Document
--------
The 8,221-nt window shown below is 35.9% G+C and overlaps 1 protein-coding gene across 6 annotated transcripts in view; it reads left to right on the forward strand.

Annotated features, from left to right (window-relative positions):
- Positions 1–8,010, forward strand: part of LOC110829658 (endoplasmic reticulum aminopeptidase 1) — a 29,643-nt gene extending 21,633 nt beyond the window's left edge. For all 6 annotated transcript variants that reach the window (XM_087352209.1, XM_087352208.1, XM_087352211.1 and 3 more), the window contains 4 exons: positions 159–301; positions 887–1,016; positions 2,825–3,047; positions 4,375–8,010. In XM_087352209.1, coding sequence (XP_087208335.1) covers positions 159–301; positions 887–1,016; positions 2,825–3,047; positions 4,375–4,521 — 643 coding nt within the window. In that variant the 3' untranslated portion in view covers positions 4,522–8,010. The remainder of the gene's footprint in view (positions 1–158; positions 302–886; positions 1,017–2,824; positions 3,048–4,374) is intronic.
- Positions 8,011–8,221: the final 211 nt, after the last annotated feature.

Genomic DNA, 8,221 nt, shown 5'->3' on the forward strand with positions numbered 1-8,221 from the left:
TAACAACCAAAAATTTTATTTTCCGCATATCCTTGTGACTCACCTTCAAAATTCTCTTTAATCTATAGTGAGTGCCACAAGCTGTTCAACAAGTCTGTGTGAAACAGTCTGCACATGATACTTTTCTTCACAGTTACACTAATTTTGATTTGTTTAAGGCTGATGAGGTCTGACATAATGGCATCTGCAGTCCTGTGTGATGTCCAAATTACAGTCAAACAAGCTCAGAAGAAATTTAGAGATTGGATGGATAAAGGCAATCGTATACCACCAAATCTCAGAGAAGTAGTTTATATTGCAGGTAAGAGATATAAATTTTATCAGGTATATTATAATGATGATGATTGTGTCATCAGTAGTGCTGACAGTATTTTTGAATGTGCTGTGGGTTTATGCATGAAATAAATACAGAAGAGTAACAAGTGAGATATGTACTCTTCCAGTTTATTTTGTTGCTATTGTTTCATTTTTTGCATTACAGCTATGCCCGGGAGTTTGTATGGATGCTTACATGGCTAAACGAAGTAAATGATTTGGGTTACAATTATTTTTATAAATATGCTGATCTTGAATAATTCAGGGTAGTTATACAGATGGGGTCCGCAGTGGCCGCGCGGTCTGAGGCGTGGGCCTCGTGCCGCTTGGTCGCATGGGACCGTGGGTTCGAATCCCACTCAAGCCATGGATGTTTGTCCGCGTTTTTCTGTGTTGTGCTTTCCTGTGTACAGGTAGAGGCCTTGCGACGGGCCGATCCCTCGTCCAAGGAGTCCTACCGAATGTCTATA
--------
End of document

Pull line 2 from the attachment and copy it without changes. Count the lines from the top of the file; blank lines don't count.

Annotated features, from left to right (window-relative positions):